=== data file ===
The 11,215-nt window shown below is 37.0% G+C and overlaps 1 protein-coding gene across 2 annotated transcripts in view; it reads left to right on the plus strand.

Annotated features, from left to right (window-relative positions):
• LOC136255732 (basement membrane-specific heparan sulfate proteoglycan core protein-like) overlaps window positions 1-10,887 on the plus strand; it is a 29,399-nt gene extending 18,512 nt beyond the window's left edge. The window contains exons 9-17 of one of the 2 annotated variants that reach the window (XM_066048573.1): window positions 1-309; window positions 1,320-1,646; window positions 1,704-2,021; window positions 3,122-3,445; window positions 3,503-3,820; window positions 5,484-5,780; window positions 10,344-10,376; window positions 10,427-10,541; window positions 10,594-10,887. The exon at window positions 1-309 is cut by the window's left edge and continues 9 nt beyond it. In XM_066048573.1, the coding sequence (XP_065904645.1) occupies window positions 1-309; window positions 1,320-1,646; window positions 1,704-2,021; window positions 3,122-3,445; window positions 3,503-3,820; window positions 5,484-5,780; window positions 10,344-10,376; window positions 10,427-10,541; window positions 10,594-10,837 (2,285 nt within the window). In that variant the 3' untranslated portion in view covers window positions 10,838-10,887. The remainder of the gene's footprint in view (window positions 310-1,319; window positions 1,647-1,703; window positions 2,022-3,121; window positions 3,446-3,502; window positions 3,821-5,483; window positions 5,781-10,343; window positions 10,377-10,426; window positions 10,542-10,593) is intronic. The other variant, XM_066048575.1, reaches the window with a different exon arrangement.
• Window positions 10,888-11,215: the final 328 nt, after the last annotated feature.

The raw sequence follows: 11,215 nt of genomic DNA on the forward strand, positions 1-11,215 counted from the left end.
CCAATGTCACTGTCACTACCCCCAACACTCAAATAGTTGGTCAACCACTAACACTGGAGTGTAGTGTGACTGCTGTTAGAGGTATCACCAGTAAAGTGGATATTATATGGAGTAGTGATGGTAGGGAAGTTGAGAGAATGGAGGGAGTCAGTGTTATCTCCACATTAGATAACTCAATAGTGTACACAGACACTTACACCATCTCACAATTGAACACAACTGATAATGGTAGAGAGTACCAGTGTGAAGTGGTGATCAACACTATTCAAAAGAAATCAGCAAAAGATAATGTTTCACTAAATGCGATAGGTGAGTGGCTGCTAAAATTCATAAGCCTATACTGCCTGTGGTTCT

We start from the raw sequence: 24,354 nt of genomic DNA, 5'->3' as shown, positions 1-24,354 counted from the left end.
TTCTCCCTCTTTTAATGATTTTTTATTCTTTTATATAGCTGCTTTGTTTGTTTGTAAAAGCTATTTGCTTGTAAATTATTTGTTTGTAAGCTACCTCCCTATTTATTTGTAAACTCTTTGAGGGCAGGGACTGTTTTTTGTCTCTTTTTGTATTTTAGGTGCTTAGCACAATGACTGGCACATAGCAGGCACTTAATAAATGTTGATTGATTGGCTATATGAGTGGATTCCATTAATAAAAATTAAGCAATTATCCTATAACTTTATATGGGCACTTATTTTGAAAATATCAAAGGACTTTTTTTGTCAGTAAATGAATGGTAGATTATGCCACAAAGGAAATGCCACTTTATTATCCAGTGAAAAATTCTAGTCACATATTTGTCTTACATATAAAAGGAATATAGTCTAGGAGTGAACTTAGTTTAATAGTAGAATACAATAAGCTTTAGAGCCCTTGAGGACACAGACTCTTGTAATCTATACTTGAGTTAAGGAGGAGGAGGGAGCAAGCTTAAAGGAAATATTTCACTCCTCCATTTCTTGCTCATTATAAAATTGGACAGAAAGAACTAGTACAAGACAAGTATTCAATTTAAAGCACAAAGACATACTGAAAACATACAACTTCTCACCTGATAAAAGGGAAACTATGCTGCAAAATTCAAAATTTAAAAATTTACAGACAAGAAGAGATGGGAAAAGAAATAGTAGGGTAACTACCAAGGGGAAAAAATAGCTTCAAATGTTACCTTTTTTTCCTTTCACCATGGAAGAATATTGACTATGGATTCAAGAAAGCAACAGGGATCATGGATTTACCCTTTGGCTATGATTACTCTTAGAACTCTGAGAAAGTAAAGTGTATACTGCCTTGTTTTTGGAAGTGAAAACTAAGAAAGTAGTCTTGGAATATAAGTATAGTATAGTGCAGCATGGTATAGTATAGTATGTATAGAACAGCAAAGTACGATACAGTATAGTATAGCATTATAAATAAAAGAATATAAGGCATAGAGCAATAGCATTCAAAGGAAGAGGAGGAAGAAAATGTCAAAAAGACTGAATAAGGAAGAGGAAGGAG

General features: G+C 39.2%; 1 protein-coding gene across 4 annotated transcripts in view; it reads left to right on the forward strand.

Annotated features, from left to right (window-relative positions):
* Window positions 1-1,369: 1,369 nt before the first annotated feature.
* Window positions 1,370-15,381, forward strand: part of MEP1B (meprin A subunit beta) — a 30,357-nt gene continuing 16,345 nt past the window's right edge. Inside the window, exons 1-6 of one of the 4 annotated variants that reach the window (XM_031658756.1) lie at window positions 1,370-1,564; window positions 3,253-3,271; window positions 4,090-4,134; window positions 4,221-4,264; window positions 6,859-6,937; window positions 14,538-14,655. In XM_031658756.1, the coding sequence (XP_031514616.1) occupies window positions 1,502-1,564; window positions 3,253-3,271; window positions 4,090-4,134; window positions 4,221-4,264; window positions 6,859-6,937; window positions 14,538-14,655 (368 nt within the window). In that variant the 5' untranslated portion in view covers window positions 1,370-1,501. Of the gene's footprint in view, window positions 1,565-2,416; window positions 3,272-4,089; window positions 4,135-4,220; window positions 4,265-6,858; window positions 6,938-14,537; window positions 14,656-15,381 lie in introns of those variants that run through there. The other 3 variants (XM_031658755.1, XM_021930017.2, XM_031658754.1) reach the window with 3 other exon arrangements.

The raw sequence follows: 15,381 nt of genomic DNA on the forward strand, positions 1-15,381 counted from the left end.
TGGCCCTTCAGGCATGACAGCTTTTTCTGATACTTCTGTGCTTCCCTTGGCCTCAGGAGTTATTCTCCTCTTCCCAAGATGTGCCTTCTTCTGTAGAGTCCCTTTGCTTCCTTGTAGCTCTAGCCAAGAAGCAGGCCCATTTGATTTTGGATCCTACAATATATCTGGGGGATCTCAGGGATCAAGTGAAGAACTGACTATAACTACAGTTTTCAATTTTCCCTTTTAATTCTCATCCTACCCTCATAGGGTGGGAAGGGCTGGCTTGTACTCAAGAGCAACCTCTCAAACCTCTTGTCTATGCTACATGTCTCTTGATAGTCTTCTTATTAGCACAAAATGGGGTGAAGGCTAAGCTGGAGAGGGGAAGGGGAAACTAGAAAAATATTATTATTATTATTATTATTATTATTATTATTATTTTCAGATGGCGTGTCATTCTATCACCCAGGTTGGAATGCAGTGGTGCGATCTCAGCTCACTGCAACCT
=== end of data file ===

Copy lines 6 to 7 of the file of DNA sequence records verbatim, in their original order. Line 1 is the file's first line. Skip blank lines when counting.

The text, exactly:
CCAATGTCACTGTCACTACCCCCAACACTCAAATAGTTGGTCAACCACTAACACTGGAGTGTAGTGTGACTGCTGTTAGAGGTATCACCAGTAAAGTGGATATTATATGGAGTAGTGATGGTAGGGAAGTTGAGAGAATGGAGGGAGTCAGTGTTATCTCCACATTAGATAACTCAATAGTGTACACAGACACTTACACCATCTCACAATTGAACACAACTGATAATGGTAGAGAGTACCAGTGTGAAGTGGTGATCAACACTATTCAAAAGAAATCAGCAAAAGATAATGTTTCACTAAATGCGATAGGTGAGTGGCTGCTAAAATTCATAAGCCTATACTGCCTGTGGTTCT

We start from the raw sequence: 24,354 nt of genomic DNA, 5'->3' as shown, positions 1-24,354 counted from the left end.